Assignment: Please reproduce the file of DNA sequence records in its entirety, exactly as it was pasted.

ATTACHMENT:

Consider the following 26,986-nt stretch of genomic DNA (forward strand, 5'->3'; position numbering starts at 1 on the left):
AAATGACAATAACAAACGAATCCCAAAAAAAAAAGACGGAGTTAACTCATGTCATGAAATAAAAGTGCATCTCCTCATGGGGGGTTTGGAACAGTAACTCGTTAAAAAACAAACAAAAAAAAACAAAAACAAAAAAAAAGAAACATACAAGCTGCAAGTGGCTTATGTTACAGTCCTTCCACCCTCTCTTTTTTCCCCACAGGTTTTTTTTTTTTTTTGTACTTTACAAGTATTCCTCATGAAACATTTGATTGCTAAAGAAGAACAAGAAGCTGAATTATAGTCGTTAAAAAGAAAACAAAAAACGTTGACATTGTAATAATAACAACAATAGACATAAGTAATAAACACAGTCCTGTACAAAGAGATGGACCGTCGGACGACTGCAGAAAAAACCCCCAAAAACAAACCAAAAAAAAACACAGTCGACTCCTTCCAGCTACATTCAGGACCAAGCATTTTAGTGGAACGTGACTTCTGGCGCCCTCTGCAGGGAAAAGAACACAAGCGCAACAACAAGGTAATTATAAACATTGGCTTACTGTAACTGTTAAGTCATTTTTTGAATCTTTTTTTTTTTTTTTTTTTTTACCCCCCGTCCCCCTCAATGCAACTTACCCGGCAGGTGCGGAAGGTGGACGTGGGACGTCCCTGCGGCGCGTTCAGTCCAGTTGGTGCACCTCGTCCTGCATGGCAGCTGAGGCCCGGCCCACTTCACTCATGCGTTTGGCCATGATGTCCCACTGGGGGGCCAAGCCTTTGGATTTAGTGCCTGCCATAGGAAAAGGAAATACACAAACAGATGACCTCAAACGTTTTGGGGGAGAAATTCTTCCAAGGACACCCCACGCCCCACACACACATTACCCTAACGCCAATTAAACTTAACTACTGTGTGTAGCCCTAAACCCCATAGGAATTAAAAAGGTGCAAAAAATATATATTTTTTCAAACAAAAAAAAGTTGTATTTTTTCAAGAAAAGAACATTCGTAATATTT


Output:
Consider the following 26,986-nt stretch of genomic DNA (forward strand, 5'->3'; position numbering starts at 1 on the left):
AAATGACAATAACAAACGAATCCCAAAAAAAAAAGACGGAGTTAACTCATGTCATGAAATAAAAGTGCATCTCCTCATGGGGGGTTTGGAACAGTAACTCGTTAAAAAACAAACAAAAAAAAACAAAAACAAAAAAAAAGAAACATACAAGCTGCAAGTGGCTTATGTTACAGTCCTTCCACCCTCTCTTTTTTCCCCACAGGTTTTTTTTTTTTTTTGTACTTTACAAGTATTCCTCATGAAACATTTGATTGCTAAAGAAGAACAAGAAGCTGAATTATAGTCGTTAAAAAGAAAACAAAAAACGTTGACATTGTAATAATAACAACAATAGACATAAGTAATAAACACAGTCCTGTACAAAGAGATGGACCGTCGGACGACTGCAGAAAAAACCCCCAAAAACAAACCAAAAAAAAACACAGTCGACTCCTTCCAGCTACATTCAGGACCAAGCATTTTAGTGGAACGTGACTTCTGGCGCCCTCTGCAGGGAAAAGAACACAAGCGCAACAACAAGGTAATTATAAACATTGGCTTACTGTAACTGTTAAGTCATTTTTTGAATCTTTTTTTTTTTTTTTTTTTTTACCCCCCGTCCCCCTCAATGCAACTTACCCGGCAGGTGCGGAAGGTGGACGTGGGACGTCCCTGCGGCGCGTTCAGTCCAGTTGGTGCACCTCGTCCTGCATGGCAGCTGAGGCCCGGCCCACTTCACTCATGCGTTTGGCCATGATGTCCCACTGGGGGGCCAAGCCTTTGGATTTAGTGCCTGCCATAGGAAAAGGAAATACACAAACAGATGACCTCAAACGTTTTGGGGGAGAAATTCTTCCAAGGACACCCCACGCCCCACACACACATTACCCTAACGCCAATTAAACTTAACTACTGTGTGTAGCCCTAAACCCCATAGGAATTAAAAAGGTGCAAAAAATATATATTTTTTCAAACAAAAAAAAGTTGTATTTTTTCAAGAAAAGAACATTCGTAATATTT